April 22, 2018

There are times when people are given names that are funny. I knew someone who was called Imma Pigg. I saw the name of a lawyer who called herself Sue Yoo. There is a man who was named Dyl Pickle. I have seen wedding announcements where the combined names are cute. How about the announcement of the impending wedding between Looney and Ward? Or the couple whose names before the wedding were Hardy and Harr. The credits on a movie listed a gentleman named Chris P. Bacon. I am sure you could share many other examples of funny names. More often names are serious. Children are frequently named after someone in the family who was truly admired by the parents. The name connects a child to that other person in a special way. Perhaps the child feels as if they carry on the family name and legacy. Names are important. Some of us are thankful for the name we were given and others wish it were different. Some even choose to change their name. William Shakespeare once suggested that the person was more important than the name and that is true. Romeo and Juliet struggled with the divides created by their families and at one point Juliet spoke about the meaning of names in this famous passage, “What's in a name? That which we call a rose by any other name would smell as sweet”. It wouldn’t matter if you called a rose a thorn, it would still be beautiful. But the family names Montague and Capulet made a dramatic difference in the lives of Romeo and Juliet. God changed the name of several people in Scripture. Their new names were a better indication of the characteristics or calling of that individual. The name Abram means “High Father” and God decided that a more appropriate name was Abraham which means “father of a multitude”. God also changed the name of Abraham’s wife Sarai which means princess to Sarah which means “mother of the nations”. The name Jacob means “heel catcher” or “the one who grasps the heel” because Jacob held on to the heel of his twin brother Esau when they were born. The name Jacob also described his desire to receive the blessing of his father which he later accomplished to the chagrin of Esau. Much later God changed Jacob’s name to Israel. Israel means “May God prevail”. It was the name given after Jacob fought with the angel, for the name can also mean “struggles with God”. In the New Testament, Jesus changed the name of Simon to Peter which means “rock”. Jesus said he would be the rock of the church. After his conversion, Saul’s name was changed to Paul which means, “small or humble.” Paul may have been small but I’m certain that he was humble. I would say that in each case in which a bible character’s name was changed, it signified that his or her life had taken a new direction, their life had a new meaning. Their new names signified their new role in life. Our baptism is a time when we think of names as well and the meaning of the name. The parents are asked in the baptismal ceremony to name the child and later we hear that the child is marked as Christ’s own forever. Names matter. Today, we focus on the importance of our own names. While our names may have been given to us by another human, the important message for today is that our names are known by God. The collect summarizes the lessons for today with these words, “Grant that when we hear his voice we may know him who calls us each by name, and follow where he leads”. God calls each of us by name. God knows each of us individually and is there to protect and guide us. This personal relationship we have with God is something we can hold on to when we are troubled and when we are comforted. For God knows each of us by name. The Message that God knows each of us by name and cares for us is clear in the gospel lesson. Jesus told us that he is the good shepherd, watching out for us and accompanying us as we seek nurture and solace. But Jesus did not stop with the notion that he cares for us. Jesus said, “I know my own and my own know me, just as the Father knows me and I know the Father.” The relationship between ourselves and Jesus is one on one. And Jesus is ready to do whatever it takes to make our life whole. He said, I will lay down my life for my sheep. There is nothing more that we can ask for than this. Jesus’ words are similar to those found in Psalm 23. That is when we say the Lord is my shepherd. Psalm 23 reminds us that God is constantly guiding us, helping us to find our way. And God’s wish for us is that we are well fed, comfortable and safe from our enemies. There was a song written by Carole King called “You’ve Got a friend.” Carole recorded the song as did James Taylor in 1971. The refrain goes like this. You just call out my name And you know wherever I am I'll come running to see you again Winter, spring, summer or fall All you have to do is call And I'll be there You've got a friend I know that the song is about relationships between humans. But I think the words apply to our relationship with God as well. God is there for us and all we have to do is reach out and call God’s name and God will be there for us. Because God knows our name, God will respond. As I said earlier, names are important. And we sometimes mistreat the names of other people. There is an expression that says, “sticks and stones may break my bones but names will never hurt me.” It is often used to deflect the name calling that happens between children. I cannot tell you how many times my last name was used as a negative term when I was young. I have heard every possible interpretation of the last name Saik that you could imagine and I’m sure many of you could share stories about how your name was made fun of. Name calling may not hurt us physically but I would say name calling can be damaging to our emotional state. There could be no greater knowledge of this than what we find in politics today. It seems that name calling has become even more significant than it ever was. People in politics who do not agree call each other by names that we should not even repeat. But today, I ask you to think about names that you may call yourself. I believe that we are hardest on ourselves. We know full well what we have done that is wrong and we often speak about ourselves in negative terms. We may refer to ourselves as a sinner or as a mean person or as someone who has not done good things for others. We might know ourselves as someone who has messed up a relationship with others. The names we give ourselves may be accurate but they may also be keeping us from being what God has called us to be. In contrast, I ask you to focus on what God calls you. Please remember that God calls you by your own beloved name. God will treat your name with respect. In fact, God may give you another name that describes that to which you have been called. If you have not heard of any other name that God has given you then please accept the declaration that God has called you as God’s child. It is another indication that God knows you as an individual and that God will protect you and prepare you for only the best in this world. Desmond Tutu once said, “most churches when they have images of the good shepherd, they show Jesus carrying a nice fluffy lamb. Now fluffy little lambs don't stray from their mommy's. The sheep that will stray is the most obstreperous, troublesome one.” It doesn’t matter what we think of ourselves. We may be the worst of the worst. We may be the one who sins the most. But we still belong to Jesus and Jesus cares for us because we are his own. We turn one more time to the gospel. Jesus didn’t just say that he would lay down his life for us. He took it one step further. He said, “I lay down my life in order to take it up again.” I hear that as a reference to the resurrection. Jesus died so that he could rise from the dead and show us the way to eternal life. Jesus gives that gift to each of us, by name. What greater gift could we have than that? Let us be thankful for God knows each of us by name, not as a number in a crowd but as a person of importance to God. Amen.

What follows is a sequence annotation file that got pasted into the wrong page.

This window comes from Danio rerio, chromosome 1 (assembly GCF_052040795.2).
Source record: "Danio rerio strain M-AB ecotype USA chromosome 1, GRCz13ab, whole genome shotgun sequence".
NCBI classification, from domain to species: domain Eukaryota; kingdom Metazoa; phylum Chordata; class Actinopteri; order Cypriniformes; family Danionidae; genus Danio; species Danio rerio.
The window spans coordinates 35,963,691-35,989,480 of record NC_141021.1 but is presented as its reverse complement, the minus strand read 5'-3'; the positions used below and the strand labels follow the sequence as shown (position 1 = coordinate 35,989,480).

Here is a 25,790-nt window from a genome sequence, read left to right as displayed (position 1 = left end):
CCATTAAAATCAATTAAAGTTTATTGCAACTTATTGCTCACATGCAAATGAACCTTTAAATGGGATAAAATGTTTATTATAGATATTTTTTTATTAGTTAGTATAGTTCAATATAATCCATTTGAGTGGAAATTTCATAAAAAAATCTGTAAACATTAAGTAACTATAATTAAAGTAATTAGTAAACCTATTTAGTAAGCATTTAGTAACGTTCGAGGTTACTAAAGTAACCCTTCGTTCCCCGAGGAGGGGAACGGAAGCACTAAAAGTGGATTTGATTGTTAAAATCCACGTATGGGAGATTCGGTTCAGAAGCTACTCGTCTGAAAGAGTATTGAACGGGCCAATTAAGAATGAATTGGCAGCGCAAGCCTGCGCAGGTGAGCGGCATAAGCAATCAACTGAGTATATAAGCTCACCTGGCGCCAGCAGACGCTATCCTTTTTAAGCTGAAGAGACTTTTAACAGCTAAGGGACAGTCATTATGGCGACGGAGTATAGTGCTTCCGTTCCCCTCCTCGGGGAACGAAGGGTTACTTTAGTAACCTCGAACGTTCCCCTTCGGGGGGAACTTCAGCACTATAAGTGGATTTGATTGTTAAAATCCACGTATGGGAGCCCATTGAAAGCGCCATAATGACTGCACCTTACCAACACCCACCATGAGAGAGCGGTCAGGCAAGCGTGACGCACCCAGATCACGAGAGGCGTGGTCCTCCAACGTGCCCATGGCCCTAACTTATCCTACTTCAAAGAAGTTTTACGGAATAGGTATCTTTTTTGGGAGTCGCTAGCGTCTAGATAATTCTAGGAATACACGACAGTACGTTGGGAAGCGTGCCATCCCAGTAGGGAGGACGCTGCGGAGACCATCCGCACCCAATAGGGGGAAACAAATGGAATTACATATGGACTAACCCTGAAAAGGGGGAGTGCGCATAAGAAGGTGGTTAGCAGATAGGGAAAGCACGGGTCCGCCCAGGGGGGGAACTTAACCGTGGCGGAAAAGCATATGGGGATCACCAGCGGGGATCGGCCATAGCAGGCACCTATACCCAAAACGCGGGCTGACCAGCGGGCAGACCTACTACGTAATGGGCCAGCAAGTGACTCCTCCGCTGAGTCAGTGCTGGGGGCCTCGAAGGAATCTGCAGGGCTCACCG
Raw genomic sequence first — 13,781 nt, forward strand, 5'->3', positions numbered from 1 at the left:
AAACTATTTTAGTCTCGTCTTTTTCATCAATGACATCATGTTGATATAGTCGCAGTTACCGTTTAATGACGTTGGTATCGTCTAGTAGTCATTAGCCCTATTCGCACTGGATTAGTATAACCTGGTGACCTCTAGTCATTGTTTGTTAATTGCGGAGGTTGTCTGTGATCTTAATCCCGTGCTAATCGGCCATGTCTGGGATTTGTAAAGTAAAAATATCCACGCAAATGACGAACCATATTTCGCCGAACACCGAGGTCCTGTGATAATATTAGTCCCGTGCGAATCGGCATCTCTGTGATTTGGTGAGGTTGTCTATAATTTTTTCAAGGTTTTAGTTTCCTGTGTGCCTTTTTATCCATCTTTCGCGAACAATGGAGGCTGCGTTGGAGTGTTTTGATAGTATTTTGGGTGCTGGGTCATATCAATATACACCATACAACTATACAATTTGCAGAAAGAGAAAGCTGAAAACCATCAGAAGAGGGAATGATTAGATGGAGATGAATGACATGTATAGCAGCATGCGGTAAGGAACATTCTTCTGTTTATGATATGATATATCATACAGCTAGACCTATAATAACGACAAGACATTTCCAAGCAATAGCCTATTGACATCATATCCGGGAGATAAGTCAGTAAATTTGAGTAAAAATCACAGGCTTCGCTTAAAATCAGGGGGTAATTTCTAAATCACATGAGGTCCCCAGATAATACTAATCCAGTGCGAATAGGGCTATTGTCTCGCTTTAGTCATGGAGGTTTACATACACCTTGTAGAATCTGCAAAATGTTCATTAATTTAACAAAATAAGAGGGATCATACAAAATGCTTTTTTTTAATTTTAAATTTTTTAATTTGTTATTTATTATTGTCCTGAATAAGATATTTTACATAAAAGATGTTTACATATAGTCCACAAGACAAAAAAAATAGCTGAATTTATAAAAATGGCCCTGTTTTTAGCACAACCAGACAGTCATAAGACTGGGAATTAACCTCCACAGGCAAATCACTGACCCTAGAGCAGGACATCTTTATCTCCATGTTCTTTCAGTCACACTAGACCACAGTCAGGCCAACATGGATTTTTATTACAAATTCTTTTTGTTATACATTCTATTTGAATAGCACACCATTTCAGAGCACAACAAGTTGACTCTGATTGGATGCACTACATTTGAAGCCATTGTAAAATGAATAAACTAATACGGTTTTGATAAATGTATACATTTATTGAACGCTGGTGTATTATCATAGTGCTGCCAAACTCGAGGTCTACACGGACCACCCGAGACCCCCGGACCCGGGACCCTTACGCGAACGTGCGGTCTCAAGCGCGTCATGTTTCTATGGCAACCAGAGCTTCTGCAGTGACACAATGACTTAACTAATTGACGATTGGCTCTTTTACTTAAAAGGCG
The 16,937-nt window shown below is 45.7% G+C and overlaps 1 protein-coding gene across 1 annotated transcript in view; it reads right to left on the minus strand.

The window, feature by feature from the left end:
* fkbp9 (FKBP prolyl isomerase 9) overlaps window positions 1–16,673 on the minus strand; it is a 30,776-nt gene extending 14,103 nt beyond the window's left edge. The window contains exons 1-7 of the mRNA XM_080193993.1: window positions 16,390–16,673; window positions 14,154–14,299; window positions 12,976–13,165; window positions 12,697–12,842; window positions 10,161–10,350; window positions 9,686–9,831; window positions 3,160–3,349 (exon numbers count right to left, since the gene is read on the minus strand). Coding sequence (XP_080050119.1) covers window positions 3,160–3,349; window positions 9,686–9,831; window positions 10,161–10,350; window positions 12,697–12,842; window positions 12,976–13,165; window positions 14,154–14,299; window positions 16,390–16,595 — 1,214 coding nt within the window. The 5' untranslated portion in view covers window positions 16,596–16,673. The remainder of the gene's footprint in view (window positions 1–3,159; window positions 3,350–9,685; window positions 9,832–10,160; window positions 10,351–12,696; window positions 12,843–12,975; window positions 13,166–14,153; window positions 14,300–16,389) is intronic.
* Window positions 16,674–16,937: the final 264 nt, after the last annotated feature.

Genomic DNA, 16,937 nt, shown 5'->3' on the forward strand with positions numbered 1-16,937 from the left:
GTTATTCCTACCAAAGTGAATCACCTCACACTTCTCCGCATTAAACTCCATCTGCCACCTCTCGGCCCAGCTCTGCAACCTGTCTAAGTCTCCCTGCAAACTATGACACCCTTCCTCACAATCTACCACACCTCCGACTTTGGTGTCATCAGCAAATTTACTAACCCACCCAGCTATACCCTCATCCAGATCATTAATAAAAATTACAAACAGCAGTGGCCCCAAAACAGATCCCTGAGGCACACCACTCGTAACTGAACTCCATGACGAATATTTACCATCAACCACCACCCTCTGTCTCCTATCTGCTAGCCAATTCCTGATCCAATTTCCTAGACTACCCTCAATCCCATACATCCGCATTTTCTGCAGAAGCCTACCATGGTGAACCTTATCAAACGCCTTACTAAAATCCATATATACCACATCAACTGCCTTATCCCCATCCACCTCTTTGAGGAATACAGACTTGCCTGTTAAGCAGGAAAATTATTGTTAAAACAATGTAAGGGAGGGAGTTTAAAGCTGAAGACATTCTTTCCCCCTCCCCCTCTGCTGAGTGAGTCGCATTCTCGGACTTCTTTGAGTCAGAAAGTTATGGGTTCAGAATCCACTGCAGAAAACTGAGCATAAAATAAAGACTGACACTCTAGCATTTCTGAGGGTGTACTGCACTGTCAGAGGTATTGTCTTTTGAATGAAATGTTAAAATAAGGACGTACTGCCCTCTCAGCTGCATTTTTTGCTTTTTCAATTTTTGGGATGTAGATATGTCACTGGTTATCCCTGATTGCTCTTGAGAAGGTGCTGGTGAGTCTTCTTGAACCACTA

Last modified on Sunday, 01 July 2018 01:20